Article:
Windsor Meadows State Park
May 19, 2017
I certainly haven’t been to every Connecticut state park or state park like entity (of which there are many), but I’m going to go out on a limb and suggest that a day of combining Windsor Meadows and the Windsor Locks Canal Trail State Park a few miles north of this place would perhaps make for the ugliest one-two state park punch in the state.
Is that mean? Do state parks take offense? I think I’m okay.
To be fair, Windsor Locks Canal State Park exists for its very interesting historical ties and Windsor Meadows is much larger than the little patch where people go to fish. It serves an important ecological function; much of it, unfortunately, seems to be “a place to collect old tires so they don’t go into the river.”
The guys who were fishing during my visit seemed to be enjoying themselves and their giant Natural Ice cans of beer. The guys who were testing how loudly their car stereos could go without blowing the speakers seemed less interested in the natural beauty of the river.
I began my exploration by heading north from the parking lot. Don’t do that. It’s awful. Tons of garbage and poison ivy and who-knows-what-else. Just… don’t. There are a couple of parcels of state park land north of the boat launch/fishing area, but I simply wasn’t keen on getting to them.
Windsor Meadows State Park offers 155 acres of Connecticut River woodlands. Its general north/south configuration is bounded to the west by railroad tracks and to the east by 1.6 miles of river frontage along the Connecticut River.
There are active railroads near a few other Connecticut state parks. But Windsor Meadows has the graffiti and garbage to go along with it. It’s like walking through the opening montage of Welcome Back Kotter.
The park is divided into three sections with the southernmost section being the most visited. This south section is both the largest, measuring 88 acres, and the most popular as it is the location of the Bissell Bridge Boat Launch. The launch features a concrete ramp and 22 trailer-length paved parking spaces with much additional parking for single length vehicles. It is a popular location for boaters and fishermen. This section is also the location of the trailhead for the Bissell Bridge Walkway Trail. This 1.8 mile trail crosses the Connecticut River separated comfortably from the I-291 highway it parallels and is shared by diverse trail users. The Walkway connects Windsor to the large system of multi-use trails in Manchester and East Hartford. It also offers some scenic views of the state’s namesake waterway in the process. Several picnic tables, a grassy lawn and a small handicapped accessible pavilion serves both the trailhead and the parking area.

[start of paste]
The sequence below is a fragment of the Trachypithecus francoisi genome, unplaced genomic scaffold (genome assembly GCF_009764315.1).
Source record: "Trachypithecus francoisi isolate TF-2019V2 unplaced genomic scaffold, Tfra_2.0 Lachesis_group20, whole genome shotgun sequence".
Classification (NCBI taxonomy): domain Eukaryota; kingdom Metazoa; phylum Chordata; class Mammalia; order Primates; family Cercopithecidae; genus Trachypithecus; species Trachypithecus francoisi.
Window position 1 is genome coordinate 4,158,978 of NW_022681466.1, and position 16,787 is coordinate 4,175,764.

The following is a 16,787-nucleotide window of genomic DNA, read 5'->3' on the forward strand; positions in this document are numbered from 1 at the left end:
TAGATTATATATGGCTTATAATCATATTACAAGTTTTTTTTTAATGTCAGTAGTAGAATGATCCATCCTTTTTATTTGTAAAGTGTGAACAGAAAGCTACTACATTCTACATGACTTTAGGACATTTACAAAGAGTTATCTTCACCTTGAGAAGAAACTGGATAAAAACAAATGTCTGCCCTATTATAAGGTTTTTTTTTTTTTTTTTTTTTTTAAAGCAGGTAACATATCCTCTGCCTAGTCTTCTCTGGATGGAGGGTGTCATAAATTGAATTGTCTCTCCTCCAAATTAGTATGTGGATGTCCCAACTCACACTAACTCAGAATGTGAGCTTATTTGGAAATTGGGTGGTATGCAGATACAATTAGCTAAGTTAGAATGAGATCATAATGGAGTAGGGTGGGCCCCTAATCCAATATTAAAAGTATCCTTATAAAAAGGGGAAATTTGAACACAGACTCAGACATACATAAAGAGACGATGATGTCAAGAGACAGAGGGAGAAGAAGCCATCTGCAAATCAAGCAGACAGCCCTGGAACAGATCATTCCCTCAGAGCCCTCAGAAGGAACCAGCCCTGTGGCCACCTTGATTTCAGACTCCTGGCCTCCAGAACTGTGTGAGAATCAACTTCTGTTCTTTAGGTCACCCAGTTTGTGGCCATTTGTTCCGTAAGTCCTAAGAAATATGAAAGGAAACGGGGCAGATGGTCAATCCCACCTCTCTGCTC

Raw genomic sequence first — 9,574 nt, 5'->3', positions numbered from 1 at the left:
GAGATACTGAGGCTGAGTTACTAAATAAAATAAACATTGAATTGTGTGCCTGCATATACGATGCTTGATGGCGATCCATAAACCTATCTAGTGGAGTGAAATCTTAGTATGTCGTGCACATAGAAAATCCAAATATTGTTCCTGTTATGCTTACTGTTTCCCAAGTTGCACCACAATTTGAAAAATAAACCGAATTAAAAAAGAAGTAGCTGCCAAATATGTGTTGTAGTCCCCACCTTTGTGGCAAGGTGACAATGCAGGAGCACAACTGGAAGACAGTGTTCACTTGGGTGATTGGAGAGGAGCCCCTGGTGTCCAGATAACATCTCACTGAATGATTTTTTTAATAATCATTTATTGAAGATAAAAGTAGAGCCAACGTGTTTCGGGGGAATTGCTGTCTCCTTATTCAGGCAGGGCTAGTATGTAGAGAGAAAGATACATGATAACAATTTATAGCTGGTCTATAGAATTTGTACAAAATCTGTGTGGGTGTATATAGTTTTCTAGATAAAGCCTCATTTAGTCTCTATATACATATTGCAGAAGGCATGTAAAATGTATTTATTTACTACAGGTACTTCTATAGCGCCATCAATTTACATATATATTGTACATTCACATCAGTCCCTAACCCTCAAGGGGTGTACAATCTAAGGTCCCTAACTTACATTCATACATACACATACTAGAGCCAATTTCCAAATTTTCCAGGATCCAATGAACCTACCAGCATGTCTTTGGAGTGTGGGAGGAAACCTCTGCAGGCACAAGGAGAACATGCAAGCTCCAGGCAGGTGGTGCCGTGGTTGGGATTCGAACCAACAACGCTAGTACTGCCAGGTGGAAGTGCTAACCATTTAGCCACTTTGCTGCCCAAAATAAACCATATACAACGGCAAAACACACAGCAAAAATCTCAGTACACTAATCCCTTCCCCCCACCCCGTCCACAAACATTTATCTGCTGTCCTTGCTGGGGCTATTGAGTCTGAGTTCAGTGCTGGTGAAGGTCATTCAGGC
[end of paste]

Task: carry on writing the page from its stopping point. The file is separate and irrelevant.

That’s all true. The parking area and fishing area and boat launch area seemed relatively clean. Especially since it’s all, literally, in the shadow of I-291. You know what? I can’t dress this place up. I’ll leave it to the state DEEP:
The northern and middle sections, which measure 48 and 19 acres respectively, offer a quiet woodland refuge along the Connecticut River. Except for the three acres that make up the parking area and boat launch, and a handful of acres leased to agriculture, this park offers much the same riparian environment that the Dutch explorer Adrian Block experienced in 1614. Aboard his ship, the 42-foot, 16-ton Onrust (Restless) he became the first European explorer of the river to travel as far inland as Hartford. It is likely he ventured as far as the rapids to the north, passing this site along the way, 52 miles above Long Island Sound. As it was in Block’s time, the woodlands dominate the landscape today. The floodplain soils of the lower park elevations are renewed every year and are very fertile. Indeed it was reported by Block that the Indians along the river were growing Maize at the time of his visit indicating that some aspects of this location have not changed much in the nearly four centuries since he passed by.
Haha, that’s great. Celebrate how lovely this area was 400 years ago. I’ve got to hand it to the DEEP; that’s their smartest play here.
Although is is cool that the fishermen can, I think, catch and actually eat the fish… maybe? There was a time not too long ago that eating fish out of the Connecticut in Connecticut would have probably killed you. And for now, at least, I think they are deemed okay.
But wait – all these signs posted?
Release all salmon! Don’t eat the catfish! Don’t even think about catching herring or alewives! Something about white perch! So who knows. (Well, i’m sure a lot of people know. I’m just not one of them.)
My real purpose for visiting this park was to walk the Bissell Bridge Trail to South Windsor.